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When do you start collecting?


10 replies to this topic

#1 elting44

elting44
  • Regional Rep
  • Salina, KS

Posted 07 February 2018 - 04:01 PM

Good afternoon, 

 

I am new to NANFA and was wondering what time of year do you start dipnetting / microfishing.

 

I live in north central kansas and was wondering when you guys start in your neck of the woods.  In my experience from sport fishing, panfishing can be hit or miss while it is this cold and the fishing are still holed up.  I may go out starting the first week in march, but I want to know if I should be scouting locations and not wasting time trying to collect until it warms up more

 

Also, I dont see a lot of discussion on cast netting for collecting, particularly for sunfish.  In Kansas I believe it is legal to cast net for bluegill and other sunfish species, and they can be take from the body of water as long as it isn't designated Aquatic Nuisance Species body of water.  Is cast netting frowned upon because it is too stressful on the fish?

 

thanks

 

 

 


Tyler Elting -  Intersection of the Saline, Smoky Hill and Solomon Rivers, Kansas
"Follow me, and I will make you fishers of men" -Matthew 4:19
Avatar photo credit Lance Merry

#2 ShadetreeIchthyologist

ShadetreeIchthyologist
  • Regional Rep
  • Knoxville TN

Posted 07 February 2018 - 04:13 PM

I haven't stopped collecting this winter with my seine net. I've been somewhat successful with darters, dace, and sculpins. I plan to go this weekend and get some redhorse If you have waders and cabin fever why not try your local waters? When the weather warms up just a few degrees and it's sunny the small fish get pretty active.


"Amateurs can potentially make valuable contributions to our knowledge of fishes". - Etnier and Starnes

#3 Dustin

Dustin
  • Forum Staff

Posted 07 February 2018 - 04:19 PM

In SC, we don't stop.


Dustin Smith
At the convergence of the Broad, Saluda and Congaree
Lexington, SC


#4 MtFallsTodd

MtFallsTodd
  • NANFA Member
  • Mountain Falls, Virginia

Posted 07 February 2018 - 04:52 PM

I fish and collect year round.
Deep in the hills of Great North Mountain

#5 elting44

elting44
  • Regional Rep
  • Salina, KS

Posted 07 February 2018 - 05:02 PM

Thanks for the replies, Ill get out there and see what I can come up with.  My aquarium isn't even filled or cycled yet, I am finishing the plumbing this weekend.  But I am dying to get out there


Tyler Elting -  Intersection of the Saline, Smoky Hill and Solomon Rivers, Kansas
"Follow me, and I will make you fishers of men" -Matthew 4:19
Avatar photo credit Lance Merry

#6 Matt DeLaVega

Matt DeLaVega
  • Board of Directors
  • Ohio

Posted 07 February 2018 - 05:36 PM

Cast netting just isn't efficient for many of the fish people are targeting. Hard to catch darters and small shiners with a cast net. Most states don't allow Lepomis tobe taken with any net, so most angle for them or net juveniles from private bodies of water. Keeping fish during colder months is usually easier on the fish, as long as you allow them to warm up to room temperature gradually. Good luck. Give it a shot.


The member formerly known as Skipjack


#7 JasonL

JasonL
  • NANFA Member
  • Kentucky

Posted 07 February 2018 - 07:16 PM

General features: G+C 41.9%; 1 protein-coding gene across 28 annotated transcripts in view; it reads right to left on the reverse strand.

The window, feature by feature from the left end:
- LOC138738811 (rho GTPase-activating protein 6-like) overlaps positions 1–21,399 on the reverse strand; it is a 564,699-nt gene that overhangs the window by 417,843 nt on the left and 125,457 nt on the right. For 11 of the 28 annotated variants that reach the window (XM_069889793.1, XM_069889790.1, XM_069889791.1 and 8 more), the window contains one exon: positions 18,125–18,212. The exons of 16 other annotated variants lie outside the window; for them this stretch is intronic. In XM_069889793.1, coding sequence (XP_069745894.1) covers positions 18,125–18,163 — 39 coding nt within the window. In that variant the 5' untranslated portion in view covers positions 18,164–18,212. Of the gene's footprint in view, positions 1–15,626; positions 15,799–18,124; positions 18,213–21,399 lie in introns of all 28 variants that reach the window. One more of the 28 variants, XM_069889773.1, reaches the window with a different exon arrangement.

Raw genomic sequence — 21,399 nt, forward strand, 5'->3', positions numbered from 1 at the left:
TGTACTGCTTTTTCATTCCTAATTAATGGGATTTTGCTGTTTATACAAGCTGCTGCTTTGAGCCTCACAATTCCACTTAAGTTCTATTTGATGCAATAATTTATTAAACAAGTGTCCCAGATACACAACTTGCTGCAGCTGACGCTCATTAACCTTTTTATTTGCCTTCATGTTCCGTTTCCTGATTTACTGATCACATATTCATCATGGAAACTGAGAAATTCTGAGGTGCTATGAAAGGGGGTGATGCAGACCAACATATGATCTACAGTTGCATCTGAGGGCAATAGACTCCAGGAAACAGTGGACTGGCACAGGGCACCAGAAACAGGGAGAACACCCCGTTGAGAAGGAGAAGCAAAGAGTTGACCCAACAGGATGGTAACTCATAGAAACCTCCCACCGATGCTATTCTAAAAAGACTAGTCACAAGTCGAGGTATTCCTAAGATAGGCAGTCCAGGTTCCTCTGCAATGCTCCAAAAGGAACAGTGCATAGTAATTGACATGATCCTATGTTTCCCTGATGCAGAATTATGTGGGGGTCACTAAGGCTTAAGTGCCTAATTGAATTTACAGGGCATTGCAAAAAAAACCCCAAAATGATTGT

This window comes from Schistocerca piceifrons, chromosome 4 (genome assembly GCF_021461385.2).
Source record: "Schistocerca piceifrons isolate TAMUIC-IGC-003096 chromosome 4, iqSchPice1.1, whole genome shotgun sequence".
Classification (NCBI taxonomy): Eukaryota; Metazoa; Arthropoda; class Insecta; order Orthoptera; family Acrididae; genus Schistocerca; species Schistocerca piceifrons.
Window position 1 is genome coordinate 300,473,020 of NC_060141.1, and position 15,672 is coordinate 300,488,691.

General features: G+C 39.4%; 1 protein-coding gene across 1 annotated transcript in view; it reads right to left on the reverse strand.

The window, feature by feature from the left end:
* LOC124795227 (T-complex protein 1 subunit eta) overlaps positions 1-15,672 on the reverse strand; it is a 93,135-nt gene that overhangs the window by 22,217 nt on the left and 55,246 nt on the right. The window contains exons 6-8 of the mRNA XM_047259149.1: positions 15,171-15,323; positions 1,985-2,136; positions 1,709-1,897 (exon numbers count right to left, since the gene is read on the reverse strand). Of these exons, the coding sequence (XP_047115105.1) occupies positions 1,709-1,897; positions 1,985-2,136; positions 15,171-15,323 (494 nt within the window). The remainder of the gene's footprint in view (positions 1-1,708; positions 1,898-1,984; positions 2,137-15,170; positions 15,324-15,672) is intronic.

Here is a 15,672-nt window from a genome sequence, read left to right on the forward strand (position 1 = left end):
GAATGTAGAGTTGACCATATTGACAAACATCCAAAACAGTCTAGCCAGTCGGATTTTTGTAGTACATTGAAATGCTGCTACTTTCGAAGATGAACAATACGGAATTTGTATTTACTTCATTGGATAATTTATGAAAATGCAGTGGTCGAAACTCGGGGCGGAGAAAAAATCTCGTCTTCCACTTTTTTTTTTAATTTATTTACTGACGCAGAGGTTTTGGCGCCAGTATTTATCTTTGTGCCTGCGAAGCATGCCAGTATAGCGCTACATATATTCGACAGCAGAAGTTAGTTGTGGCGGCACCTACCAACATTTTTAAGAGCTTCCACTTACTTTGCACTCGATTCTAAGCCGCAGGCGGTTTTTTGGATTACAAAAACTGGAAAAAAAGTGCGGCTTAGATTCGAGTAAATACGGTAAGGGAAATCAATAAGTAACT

I have had success dipnetting any time the water isn't frozen and as noted it's easier on the fish. Air temps can be a limiting factor for me personally but there are some hard core guys on here where that's not an issue either.

#8 gerald

gerald
  • Global Moderator
  • Wake Forest, North Carolina

Posted 07 February 2018 - 09:28 PM

Sub-freezing air temp can be limiting for the FISH, especially very small ones, even if the angler can tolerate it.  Fins and cornea can freeze in a few seconds with temp in the 20's, and subsequent infection a few days later can kill the fish.  Otherwise, winter collecting is great and makes transport a lot safer.


Gerald Pottern
-----------------------
Hangin' on the Neuse
"Taxonomy is the diaper used to organize the mess of evolution into discrete packages" - M.Sandel


#9 taldridge0321

taldridge0321
  • NANFA Member
  • Pigeon Watershed, North Carolina

Posted 08 February 2018 - 07:39 AM

Cast netting can be a great way to get bigger species, Redhorse, Suckers etc. Betts makes a Tyzac net with smaller diameter mesh that will catch Shiners/Darters/Madtoms. Get that one for smaller species and a 4-6 footer for Redhorse.  I've caught Redhorse up to three pounds in cast nets and Bass up to five pounds. 

 

For microfishing, Winter can be tough. The Shiners in creeks are typically in one or two deep holes, and you have to find the holes to find the fish. You can almost forget about the Darters unless you are using a dip net. I fish year round and have less luck in Winter, however, you can catch certain species year round. 

 

Hope this helps.

 

Tim Aldridge



#10 elting44

elting44
  • Regional Rep
  • Salina, KS

Posted 08 February 2018 - 11:20 AM

Thank you to everyone for the advice.  I am primarily targeting Orangespotted and Longear sunfish at this time, but eventually would like to try and collect some madtoms or larger shiners. 


Tyler Elting -  Intersection of the Saline, Smoky Hill and Solomon Rivers, Kansas
"Follow me, and I will make you fishers of men" -Matthew 4:19
Avatar photo credit Lance Merry

#11 fundulus

fundulus
  • Global Moderator

Posted 08 February 2018 - 12:04 PM

In north 'bama we can collect pretty much year-round, since rivers never freeze except occasionally along the edge. Gerald is right, be careful with air temperatures, freezing air can zap fish, and also your seine may freeze between hauls.


Bruce Stallsmith, Huntsville, Alabama, US of A



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